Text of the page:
7103513_orig

It’s about training the mind and memory to attach wakefulness to other areas of the house, and to associate restfulness with the bedroom.

The last four years have been a bit of a struggle, as I’ve been barely functioning on auto-pilot each day, after sleeping a few hours.

I had to look into different things I could do to assist me on the path back to the land of the sandman.

The first thing I did was go to see a medical herbalist. The herbal tinctures she prescribed were instantly effective, and wonderfully natural and non-toxic yet, the price, exorbitant. After a few successful months, I realized the budget couldn’t sustain the price of the tinctures, so I quit. I had to do what I could at home to help myself get the Z’s.

baby yawn

It’s all still a matter of trial and error, but at least here’s somewhere to start.

*Top Tips for Better Sleep*

*Take regular exercise each day, aerobic and weight training can cut down the number of times you wake in the night

*Carbs for dinner give the body a peak in the levels of insulin which helps you to nod off

*Try to establish a routine bedtime, as the body can set a pattern for unwinding at that time

sleep

*Switch off all sources of light in the room, the darker the better for production of adequate levels of melatonin, the hormone that helps us stay asleep

* Play slow soft music; it’s been found that music with a rhythmic rate of around 60 bpm syncs with the resting heart rate

* Meditation or relaxation/breathing exercises prior to bedtime help release the stress of the day and detach from the dramas

I’ve learned the hard way to make sleep a priority. How about you?

Picture 020

Talk to you later.

Keep Creating!

Yvette K. Carol

*

The one who follows the crowd will usually go no further than the crowd. Those who walk alone are likely to find themselves in places no one has ever been before. ~ Albert Einstein

*

 

If you liked this post then sign up to receive posts by email.

Subscribe to my Newsletter by emailing me with “Newsletter Subscription” in the subject line to: yvettecarol@hotmail.com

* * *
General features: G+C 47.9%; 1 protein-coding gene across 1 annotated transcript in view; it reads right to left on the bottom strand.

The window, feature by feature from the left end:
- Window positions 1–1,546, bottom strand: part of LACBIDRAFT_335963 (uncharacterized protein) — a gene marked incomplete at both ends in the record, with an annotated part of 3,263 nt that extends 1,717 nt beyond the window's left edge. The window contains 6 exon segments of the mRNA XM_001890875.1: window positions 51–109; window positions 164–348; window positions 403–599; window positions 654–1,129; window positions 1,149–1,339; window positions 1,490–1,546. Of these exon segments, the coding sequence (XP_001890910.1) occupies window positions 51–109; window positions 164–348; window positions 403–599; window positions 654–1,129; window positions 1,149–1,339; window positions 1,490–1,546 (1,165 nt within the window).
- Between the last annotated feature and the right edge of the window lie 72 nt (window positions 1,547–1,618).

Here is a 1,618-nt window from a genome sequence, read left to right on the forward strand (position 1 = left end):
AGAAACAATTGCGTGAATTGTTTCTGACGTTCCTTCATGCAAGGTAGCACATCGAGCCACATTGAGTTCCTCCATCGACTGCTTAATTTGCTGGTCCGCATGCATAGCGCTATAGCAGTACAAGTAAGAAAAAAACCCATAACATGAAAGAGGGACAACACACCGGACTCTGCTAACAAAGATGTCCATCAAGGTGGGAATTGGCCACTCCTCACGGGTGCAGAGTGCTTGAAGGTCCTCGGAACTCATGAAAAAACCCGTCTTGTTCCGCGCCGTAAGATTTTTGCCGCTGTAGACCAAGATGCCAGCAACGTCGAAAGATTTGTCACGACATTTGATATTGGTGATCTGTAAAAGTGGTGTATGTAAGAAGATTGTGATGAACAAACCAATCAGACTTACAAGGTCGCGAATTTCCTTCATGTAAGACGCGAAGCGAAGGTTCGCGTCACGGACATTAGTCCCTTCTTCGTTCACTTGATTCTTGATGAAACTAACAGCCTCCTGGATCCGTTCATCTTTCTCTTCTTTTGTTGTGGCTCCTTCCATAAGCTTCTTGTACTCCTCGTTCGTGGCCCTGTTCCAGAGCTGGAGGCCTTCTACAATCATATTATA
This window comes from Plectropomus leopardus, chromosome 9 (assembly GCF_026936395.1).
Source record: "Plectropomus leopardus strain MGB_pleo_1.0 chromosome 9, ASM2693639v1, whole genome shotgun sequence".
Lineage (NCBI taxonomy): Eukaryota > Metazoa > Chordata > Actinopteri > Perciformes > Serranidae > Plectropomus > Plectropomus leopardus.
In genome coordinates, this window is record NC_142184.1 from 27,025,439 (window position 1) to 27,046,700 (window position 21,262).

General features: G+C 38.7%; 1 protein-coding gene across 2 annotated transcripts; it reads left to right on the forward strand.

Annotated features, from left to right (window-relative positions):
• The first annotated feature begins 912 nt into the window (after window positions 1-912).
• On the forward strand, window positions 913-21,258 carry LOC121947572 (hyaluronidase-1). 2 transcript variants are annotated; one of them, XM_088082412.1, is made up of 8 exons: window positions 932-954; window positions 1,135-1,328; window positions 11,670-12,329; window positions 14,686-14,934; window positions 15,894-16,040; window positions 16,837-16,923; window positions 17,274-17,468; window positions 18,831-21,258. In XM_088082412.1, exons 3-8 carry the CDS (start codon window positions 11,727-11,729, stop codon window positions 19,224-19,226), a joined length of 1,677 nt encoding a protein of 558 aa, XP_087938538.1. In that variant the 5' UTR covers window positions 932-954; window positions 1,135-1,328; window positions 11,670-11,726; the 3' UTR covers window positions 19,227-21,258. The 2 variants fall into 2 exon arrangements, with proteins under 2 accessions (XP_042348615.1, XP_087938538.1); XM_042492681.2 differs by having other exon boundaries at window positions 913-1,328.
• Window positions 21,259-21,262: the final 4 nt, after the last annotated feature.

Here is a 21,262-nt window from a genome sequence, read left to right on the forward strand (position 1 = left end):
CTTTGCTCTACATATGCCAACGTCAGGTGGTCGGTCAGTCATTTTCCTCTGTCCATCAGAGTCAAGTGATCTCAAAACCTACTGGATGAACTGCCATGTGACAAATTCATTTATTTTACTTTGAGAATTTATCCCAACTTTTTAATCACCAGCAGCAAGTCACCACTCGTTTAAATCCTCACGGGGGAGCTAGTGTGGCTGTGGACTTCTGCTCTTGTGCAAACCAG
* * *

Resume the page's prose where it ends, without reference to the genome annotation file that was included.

**with ref: the special report, Are you getting enough sleep, by Alex Davies

012 (16)What a week! There is this thing kids with special needs do sometimes, which myself and friends who have special kids like to call, “running with Diablo.” It refers to those inexplicable times that come around with cyclical regularity, when our kids go off the rails for a short time.

Overnight, they go from sweet and obliging to fickle and resisting.

I’m not sure what sets Sam-the-man off. Our fifteen-year-old with Downs’ syndrome will periodically become impossible to deal with. What causes it? I’m not sure.

It never lasts more than a few days, yet while it’s here, he can cause merry havoc.

Picture 293

Sam’s been running with Diablo this week. Yesterday, his teacher rang to say he’s not listening to any of the teachers in class. The day before, the taxi driver had to move him to the back seat, because Sam kept taking his shoes off and putting them in her face as she was driving. On Tuesday, my neighbour came to tell me Sam was in his school uniform lying on the grass verge. We ran down and there he was. He must have gotten off the taxi outside our house, as usual, but instead of walking up the drive to the house, he’d walked along the street and lain face down on the grass verge. Luckily he was unhurt. I thanked my neighbour and brought him inside, thanking our lucky stars as well.